Employee turnover can have a negative impact on your profit margin. Here’s where you’re getting it wrong when it comes to employee retention and how you can get it right.
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Turnover is the most expensive cost for a company because of its negative impact on sales, earnings, employee morale, and consumers. For every person that departs, you should factor in double their loss of productivity as you find, hire, and train replacements. This does not even include the loss of key employees who were excellent achievers in essential roles or on significant client accounts.
With Gen Z infiltrating the labor market in large numbers, employees are no longer the only ones under pressure to preserve their employment; companies must also seek to keep employees loyal and dedicated. This might be attributed to the "great resignation," a continuing trend of people quitting their employment for various reasons.
Talent is now a scarce resource, so employers now have to develop effective strategies to boost employee retention in their organization. But before that, it would probably help to identify where you’re getting it wrong.
Underestimating the importance of employee development - Employees nowadays do not desire a salary as the only reward, they want more. During interviews, you might ask them questions like “What will you bring to the table if you’re hired”, now employees want to know what you bring apart from salary. The average job needs a person to work 40 - 50 hours per week, so it's no wonder that people nowadays expect more than simply a paycheck.
Employees who do not receive the necessary growth resources frequently search for alternative employment possibilities. Thus, staff development should be a top concern if you keep your best performers.
This benefits the individual and your company because greater training leads to better productivity, resulting in more money for your company. Employees desire to work in surroundings that promote their development and learning.
No reward system - Employees need to feel acknowledged, and they should be rewarded when they reach milestones. Small acts of appreciation show your employees that you see and appreciate them. You don't have to pressure yourself to pay out large rewards; nonetheless, small gestures may go a long way. There are various methods to thank star employees, whether it is a gift card, small gift items, or bonuses - this gesture will also push other staff members to do better.
Staff members aren't involved in the development process - Nobody likes a dictator! Who wants to work in a company with a “know-it-all” leader? Employees should have a voice in the company’s decision-making process - be it little or big decisions. They should also have a say in creating an employee retention strategy plan. Every employer wants employees who work as hard as they do like it’s their company, which is why you must treat them as partners.
You may also hold live events to talk about your employee retention initiatives and obtain personal advice.
Toxic work culture - This has to be the leading cause of employee turnover in today's workplace. It's as simple as that: employees cannot flourish in toxic environments. Work is already stressful enough; adding to it by creating a deplorable working environment would only make things worse - how can anybody be productive in such a setting?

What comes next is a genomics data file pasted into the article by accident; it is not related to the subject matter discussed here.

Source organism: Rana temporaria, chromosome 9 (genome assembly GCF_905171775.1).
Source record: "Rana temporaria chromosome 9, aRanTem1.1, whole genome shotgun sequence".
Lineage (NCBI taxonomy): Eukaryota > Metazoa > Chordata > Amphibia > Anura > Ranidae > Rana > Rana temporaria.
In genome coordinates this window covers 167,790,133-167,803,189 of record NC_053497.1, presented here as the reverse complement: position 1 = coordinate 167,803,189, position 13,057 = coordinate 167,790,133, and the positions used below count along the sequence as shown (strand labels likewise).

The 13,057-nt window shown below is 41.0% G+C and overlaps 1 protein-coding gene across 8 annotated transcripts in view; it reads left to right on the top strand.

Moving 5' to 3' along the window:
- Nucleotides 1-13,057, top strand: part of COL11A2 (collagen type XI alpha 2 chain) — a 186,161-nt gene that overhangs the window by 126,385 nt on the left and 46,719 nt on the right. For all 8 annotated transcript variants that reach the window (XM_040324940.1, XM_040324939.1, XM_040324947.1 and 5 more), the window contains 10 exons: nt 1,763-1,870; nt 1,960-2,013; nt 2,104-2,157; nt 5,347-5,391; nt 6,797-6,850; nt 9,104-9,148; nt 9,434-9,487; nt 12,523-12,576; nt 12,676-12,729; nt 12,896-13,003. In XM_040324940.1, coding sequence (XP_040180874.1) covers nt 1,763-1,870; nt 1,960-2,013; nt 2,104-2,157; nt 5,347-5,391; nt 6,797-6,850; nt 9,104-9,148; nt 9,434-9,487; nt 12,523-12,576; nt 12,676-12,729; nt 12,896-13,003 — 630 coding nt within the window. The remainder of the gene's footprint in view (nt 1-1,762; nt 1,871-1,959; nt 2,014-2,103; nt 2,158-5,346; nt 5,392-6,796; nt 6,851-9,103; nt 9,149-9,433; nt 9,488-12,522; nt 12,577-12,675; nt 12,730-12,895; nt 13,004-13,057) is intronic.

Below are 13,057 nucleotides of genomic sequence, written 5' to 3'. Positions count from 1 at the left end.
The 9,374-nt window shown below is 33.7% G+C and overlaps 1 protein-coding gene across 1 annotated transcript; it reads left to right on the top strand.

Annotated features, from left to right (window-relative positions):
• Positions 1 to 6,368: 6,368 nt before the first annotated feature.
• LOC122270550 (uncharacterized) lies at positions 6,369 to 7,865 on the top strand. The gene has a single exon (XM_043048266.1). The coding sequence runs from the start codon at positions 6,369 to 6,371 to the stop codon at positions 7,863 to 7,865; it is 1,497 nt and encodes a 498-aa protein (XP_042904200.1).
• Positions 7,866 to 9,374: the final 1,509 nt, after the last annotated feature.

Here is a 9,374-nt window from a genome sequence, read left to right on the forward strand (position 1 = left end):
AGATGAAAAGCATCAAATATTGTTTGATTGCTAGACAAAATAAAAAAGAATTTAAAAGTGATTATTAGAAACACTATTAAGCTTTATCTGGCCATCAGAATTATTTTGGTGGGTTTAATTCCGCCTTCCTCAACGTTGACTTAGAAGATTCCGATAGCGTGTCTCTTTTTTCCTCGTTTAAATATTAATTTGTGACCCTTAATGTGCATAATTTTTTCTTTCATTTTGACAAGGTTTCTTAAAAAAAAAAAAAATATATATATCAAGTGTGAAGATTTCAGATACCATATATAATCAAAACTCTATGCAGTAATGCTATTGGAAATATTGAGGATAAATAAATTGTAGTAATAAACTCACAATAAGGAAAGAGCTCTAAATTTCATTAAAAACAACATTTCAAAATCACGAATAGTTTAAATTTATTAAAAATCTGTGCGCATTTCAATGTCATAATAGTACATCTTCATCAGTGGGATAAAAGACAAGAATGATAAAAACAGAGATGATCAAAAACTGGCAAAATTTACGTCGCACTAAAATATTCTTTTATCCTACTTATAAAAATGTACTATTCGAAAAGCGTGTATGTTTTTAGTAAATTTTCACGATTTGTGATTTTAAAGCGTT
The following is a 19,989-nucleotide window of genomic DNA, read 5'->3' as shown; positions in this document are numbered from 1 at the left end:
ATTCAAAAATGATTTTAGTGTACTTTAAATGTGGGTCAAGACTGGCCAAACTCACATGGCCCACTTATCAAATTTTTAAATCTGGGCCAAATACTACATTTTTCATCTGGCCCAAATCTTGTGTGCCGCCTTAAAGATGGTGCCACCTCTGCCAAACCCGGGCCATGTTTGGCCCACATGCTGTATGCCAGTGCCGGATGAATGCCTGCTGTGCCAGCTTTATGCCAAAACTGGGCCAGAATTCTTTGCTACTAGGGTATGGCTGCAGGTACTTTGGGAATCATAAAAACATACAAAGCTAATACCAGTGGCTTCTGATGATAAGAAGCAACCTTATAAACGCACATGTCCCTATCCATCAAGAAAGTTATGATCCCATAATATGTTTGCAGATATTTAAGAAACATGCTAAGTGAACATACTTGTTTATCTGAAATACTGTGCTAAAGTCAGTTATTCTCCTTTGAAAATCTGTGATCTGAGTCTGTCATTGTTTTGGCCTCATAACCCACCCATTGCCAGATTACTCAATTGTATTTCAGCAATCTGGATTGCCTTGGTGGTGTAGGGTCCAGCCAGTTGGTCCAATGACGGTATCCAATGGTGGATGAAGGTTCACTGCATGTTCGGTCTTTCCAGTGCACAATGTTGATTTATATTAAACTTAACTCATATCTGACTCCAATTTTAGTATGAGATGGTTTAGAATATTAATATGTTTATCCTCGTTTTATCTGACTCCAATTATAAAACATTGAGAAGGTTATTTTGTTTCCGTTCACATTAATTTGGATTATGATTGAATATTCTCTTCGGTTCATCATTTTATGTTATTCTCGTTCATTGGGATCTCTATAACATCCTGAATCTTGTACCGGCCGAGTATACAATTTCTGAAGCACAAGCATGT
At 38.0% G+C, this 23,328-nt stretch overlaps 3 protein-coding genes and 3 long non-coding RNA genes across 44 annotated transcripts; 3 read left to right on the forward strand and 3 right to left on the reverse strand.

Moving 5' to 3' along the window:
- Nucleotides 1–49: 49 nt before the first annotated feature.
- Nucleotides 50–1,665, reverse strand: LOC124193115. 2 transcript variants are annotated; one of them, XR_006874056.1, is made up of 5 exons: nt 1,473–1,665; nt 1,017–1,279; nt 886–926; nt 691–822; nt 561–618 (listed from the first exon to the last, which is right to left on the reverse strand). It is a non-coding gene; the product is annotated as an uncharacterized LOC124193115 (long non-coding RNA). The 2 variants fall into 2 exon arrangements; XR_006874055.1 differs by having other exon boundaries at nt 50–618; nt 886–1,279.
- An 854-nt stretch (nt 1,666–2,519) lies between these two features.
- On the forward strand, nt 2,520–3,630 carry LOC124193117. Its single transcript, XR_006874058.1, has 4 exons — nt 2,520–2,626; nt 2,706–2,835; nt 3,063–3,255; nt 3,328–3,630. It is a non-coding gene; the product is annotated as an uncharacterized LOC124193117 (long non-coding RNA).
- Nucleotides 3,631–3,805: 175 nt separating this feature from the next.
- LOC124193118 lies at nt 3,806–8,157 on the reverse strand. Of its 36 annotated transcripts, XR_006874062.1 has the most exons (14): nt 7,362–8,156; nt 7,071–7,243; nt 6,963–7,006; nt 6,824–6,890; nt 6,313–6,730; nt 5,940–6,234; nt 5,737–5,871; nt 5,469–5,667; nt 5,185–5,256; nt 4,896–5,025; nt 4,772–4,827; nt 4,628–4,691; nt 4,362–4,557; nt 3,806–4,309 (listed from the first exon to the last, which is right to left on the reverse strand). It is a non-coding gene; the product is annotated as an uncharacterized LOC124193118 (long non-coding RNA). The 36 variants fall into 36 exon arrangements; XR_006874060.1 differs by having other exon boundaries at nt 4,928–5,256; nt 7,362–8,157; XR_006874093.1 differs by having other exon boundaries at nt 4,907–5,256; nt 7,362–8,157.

Take a close look at some of today's most successful businesses, and you'll see that many of them have employees who likely started with the company when it was in its infancy. The staff probably work 9-5, five days a week - dealing with toxic HRs, rules, and colleagues day in day out is mentally draining, and today’s workforce is no longer here for it!
The true reasons employees leave are not well understood - How can leaders hope to reduce unwelcome turnover if you don't know why employees quit and what to do about it? Employee exit interviews conducted in-house have not shown to be a credible source of information on why workers quit. It's no secret that only a tiny fraction of employees complete exit surveys, and even fewer offer honest feedback.
A better approach is to conduct one-on-one interviews if possible and create an unpretentious atmosphere for the employee, to be honest. Such conversations can even lead to the employee reconsidering their exit.
Not sure where to start?
Smart executives manage staff retention as carefully as they control the bottom line. They recognize the financial effect, identify the core causes of attrition, and address retention difficulties through realistic and focused initiatives as part of their overall personnel management strategy.
Without question, one of the most cost-effective strategies to increase your profit margin and develop brand reputation is to keep your best employees.
Develop an effective employee retention strategy
Conduct one-on-one meetings with employees, particularly those who have sent in notice of resignation
Set up a budget-friendly reward system
Give praise when due
Create a healthy working environment
Need more tips? Here are more tips on how you can improve your employee retention.